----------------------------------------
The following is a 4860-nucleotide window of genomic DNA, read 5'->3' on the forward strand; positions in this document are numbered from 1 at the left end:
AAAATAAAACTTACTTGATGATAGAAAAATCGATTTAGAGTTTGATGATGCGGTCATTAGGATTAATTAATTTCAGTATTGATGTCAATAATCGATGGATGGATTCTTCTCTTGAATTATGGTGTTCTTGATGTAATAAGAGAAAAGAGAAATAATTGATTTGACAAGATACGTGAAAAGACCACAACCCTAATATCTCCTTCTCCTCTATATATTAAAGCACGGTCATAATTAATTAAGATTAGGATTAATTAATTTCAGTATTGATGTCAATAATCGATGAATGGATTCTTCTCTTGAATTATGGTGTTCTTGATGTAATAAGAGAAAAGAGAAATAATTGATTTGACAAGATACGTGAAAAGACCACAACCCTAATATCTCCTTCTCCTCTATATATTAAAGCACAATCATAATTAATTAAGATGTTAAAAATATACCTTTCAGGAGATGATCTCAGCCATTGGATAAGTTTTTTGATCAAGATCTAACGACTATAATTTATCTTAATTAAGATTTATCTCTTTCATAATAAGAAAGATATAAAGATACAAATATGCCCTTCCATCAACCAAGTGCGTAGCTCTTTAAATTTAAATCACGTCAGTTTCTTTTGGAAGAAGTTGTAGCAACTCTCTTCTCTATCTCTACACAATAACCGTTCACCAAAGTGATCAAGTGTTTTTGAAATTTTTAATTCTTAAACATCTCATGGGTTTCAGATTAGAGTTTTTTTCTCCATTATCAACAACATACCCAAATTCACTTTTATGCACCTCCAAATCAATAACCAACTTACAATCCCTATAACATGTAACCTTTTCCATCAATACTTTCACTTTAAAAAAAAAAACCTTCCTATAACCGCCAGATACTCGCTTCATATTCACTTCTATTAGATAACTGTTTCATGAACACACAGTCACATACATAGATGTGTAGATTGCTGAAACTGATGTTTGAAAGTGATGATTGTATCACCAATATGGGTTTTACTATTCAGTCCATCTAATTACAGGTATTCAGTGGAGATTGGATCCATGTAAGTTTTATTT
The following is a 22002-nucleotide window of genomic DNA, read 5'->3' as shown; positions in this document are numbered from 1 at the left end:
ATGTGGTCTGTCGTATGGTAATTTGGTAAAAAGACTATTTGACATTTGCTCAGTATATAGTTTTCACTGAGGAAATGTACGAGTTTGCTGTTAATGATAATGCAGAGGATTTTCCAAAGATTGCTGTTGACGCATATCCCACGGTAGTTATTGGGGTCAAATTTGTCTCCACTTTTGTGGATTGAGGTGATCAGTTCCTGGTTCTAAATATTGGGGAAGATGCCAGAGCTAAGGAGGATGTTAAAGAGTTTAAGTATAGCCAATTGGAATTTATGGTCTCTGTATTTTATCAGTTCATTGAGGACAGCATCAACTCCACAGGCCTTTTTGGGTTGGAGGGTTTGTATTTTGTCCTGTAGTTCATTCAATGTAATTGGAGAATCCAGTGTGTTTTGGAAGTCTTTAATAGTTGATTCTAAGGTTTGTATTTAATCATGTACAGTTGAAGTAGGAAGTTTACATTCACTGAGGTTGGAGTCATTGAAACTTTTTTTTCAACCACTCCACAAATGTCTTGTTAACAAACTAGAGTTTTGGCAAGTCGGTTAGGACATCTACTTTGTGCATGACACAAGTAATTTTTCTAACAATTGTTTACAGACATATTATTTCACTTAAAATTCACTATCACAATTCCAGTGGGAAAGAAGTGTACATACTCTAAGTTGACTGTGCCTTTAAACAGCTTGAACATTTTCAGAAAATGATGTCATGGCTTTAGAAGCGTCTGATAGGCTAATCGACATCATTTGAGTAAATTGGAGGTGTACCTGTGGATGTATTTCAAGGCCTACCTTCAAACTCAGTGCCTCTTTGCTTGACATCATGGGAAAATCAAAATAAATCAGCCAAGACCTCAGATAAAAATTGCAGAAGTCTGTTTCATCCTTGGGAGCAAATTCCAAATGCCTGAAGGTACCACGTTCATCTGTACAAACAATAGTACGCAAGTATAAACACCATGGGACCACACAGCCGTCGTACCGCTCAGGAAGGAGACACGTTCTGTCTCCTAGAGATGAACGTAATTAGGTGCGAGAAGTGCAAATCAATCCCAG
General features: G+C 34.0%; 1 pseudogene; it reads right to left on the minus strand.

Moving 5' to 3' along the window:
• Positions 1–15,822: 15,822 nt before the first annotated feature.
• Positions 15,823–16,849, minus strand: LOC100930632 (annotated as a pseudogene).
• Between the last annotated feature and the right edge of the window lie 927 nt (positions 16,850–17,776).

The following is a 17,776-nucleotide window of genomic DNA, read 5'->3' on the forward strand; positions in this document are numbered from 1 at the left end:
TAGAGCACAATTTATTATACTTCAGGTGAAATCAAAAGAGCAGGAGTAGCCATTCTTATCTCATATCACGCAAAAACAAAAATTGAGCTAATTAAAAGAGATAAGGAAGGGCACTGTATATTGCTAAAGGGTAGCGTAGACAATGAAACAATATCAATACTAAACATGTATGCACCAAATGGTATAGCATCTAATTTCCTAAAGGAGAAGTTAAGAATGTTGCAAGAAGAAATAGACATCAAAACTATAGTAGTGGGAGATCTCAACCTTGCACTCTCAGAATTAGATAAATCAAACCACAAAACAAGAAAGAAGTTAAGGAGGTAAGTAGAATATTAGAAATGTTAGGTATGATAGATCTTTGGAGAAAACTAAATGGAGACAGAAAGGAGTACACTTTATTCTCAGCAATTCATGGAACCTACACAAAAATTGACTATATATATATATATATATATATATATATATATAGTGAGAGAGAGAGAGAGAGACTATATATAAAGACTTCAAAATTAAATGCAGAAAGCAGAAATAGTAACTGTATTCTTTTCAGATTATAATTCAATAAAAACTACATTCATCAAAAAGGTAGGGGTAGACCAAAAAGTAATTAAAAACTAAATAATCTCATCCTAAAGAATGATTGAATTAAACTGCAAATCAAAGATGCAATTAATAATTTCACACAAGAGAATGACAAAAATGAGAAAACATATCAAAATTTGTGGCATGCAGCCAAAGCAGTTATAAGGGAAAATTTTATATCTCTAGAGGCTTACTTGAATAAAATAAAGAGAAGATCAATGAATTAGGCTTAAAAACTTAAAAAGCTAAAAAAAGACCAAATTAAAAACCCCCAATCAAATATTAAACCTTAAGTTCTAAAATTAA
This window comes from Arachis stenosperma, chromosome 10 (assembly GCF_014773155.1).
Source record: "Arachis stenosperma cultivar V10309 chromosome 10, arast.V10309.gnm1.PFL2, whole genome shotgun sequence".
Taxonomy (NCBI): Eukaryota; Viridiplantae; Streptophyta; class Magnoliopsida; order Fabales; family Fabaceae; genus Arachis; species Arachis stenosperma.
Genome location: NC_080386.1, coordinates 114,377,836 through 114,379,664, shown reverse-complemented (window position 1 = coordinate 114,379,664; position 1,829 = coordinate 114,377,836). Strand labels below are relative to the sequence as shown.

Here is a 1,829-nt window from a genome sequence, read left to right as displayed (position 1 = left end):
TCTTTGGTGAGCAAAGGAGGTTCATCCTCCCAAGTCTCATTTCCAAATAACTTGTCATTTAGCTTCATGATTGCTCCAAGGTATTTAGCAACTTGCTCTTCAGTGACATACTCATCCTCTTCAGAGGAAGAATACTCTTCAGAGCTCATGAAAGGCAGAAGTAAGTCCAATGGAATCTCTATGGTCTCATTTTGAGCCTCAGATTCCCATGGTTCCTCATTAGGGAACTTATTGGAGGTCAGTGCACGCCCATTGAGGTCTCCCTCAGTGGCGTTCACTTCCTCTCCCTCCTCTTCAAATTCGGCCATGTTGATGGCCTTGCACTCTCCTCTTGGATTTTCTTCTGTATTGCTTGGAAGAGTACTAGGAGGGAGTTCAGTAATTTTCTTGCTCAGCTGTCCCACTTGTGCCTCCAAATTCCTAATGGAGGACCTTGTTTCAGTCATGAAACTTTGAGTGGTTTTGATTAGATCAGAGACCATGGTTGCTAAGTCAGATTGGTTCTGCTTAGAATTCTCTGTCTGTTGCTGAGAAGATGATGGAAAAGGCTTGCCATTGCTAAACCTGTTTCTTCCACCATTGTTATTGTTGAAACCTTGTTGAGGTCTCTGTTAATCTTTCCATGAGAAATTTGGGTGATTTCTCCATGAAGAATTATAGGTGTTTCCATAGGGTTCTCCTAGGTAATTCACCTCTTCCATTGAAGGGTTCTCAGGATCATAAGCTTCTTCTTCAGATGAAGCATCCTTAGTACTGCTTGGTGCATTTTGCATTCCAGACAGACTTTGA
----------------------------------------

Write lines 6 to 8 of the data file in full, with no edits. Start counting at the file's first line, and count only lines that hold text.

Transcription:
Moving 5' to 3' along the window:
• Positions 1–15,822: 15,822 nt before the first annotated feature.
• Positions 15,823–16,849, minus strand: LOC100930632 (annotated as a pseudogene).